A Queensland based property investment advice firm has been hit with a hefty fine after advertisements drew the ire of the Australian Securities & Investment Commission (ASIC).

Kovacs Property Group Pty Ltd was hit with an infringement notice from ASIC that carried a $10,800 penalty after the regulator claimed online advertisements from the company were potentially misleading.

According to ASIC, the potentially misleading advertisements appeared on www.positivefuture.com.au in late 2015 and early 2016 and promoted an investment opportunity called the Investment Samaritan Offer.

ASIC had concerns over the advertisements given that they emphasised the safety of the investment in terms of the return of capital and sustainable quarterly returns, but did not explain any of the key risks that came with investing in the Investment Samaritan Offer.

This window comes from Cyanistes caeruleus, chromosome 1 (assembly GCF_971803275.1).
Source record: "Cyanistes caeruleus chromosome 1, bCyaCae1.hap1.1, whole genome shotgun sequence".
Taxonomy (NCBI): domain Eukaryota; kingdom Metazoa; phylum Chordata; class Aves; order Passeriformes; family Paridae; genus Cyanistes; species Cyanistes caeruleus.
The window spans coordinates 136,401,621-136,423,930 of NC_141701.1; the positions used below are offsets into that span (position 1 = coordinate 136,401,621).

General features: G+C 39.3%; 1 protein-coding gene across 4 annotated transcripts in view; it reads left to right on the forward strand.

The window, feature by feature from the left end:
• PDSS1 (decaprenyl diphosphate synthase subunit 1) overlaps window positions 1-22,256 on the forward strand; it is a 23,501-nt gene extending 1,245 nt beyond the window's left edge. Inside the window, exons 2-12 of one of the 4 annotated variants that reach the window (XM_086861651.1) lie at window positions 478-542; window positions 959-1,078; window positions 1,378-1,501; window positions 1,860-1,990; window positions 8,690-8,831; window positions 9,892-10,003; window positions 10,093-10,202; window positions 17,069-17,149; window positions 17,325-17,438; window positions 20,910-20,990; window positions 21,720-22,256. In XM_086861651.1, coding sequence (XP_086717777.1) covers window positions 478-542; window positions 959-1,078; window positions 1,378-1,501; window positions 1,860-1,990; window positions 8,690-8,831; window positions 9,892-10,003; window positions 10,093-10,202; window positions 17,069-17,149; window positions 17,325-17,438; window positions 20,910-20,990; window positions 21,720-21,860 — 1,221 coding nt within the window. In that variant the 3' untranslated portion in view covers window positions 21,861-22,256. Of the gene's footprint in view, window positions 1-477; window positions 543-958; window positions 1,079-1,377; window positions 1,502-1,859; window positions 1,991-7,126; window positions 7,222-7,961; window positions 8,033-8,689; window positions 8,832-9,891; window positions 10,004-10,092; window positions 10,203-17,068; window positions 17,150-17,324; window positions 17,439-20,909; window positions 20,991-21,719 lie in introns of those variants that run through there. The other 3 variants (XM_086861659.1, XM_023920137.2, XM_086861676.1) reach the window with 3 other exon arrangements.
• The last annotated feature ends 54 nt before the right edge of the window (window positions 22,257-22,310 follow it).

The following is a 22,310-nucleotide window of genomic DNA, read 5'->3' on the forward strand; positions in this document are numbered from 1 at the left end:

In particular, ASIC was concerned that the advertisements did not explain that the funds invested are loaned to Investment Samaritan Pty Ltd, or of the risk that this company could default on the loan.

Investment Samaritan Pty Ltd is reliant on a US-based companies identifying and sourcing distressed US credit card issuers and collecting credit card debts from US based consumers in order to meet its obligations to investors under the loan.

ASIC commissioner Greg Tanzer said the regulator was committed to ensuring the public receives the full details of any investment opportunity offered to them.

“Advertisements for financial products and credit products should give a balanced message about the returns, features, benefits and risks associated with a product,” Tanzer said.

“ASIC will take action to address misleading or inaccurate advertising of investment opportunities to ensure investors are informed in their decision-making,” he said.

Kovacs Property Group Pty Ltd revised the website once approached by ASIC and has co-operated to address ASIC's concerns.

The payment of an infringement notice is not an admission of a contravention of the ASIC Act consumer protection provisions. ASIC can issue an infringement notice where it has reasonable grounds to believe a person has contravened certain consumer protection laws.